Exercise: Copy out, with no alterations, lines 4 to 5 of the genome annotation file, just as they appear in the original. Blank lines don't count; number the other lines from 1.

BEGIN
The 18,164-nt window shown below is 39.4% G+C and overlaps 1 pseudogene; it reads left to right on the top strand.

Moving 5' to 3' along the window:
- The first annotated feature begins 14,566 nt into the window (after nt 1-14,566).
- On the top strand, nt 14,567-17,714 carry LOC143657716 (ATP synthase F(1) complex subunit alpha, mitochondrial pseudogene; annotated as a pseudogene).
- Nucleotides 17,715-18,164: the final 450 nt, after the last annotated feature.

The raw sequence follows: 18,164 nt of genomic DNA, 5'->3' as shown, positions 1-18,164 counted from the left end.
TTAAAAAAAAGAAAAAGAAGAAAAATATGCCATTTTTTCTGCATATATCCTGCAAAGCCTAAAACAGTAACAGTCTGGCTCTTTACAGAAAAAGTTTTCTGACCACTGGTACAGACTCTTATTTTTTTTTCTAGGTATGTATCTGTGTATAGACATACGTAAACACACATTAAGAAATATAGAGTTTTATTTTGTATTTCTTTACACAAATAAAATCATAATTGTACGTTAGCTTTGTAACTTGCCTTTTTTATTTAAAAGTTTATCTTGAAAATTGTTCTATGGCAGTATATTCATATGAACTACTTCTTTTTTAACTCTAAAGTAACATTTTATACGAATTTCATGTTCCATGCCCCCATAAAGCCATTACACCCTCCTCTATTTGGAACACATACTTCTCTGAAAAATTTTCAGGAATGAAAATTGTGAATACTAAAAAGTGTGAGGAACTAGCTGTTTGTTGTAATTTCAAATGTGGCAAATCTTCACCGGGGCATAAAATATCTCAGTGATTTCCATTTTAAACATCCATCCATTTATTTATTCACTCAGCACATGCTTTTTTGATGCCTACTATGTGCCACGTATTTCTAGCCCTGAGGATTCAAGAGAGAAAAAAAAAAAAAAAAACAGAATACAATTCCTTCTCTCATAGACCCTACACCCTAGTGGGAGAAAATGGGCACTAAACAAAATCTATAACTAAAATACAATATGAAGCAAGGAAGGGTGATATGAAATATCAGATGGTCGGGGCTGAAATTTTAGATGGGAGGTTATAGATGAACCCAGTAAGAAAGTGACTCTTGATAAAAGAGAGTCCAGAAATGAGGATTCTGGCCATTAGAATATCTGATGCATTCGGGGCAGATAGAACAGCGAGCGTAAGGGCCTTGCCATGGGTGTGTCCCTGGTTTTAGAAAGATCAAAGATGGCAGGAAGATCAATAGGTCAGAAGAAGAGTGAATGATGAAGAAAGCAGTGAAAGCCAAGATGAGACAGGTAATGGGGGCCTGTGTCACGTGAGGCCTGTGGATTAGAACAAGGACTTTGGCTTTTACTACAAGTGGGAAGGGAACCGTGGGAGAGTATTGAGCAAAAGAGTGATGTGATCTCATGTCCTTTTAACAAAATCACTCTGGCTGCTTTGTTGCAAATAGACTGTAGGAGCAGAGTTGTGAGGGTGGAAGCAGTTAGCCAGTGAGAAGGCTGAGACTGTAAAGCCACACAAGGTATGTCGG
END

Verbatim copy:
- On the top strand, nt 14,567-17,714 carry LOC143657716 (ATP synthase F(1) complex subunit alpha, mitochondrial pseudogene; annotated as a pseudogene).
- Nucleotides 17,715-18,164: the final 450 nt, after the last annotated feature.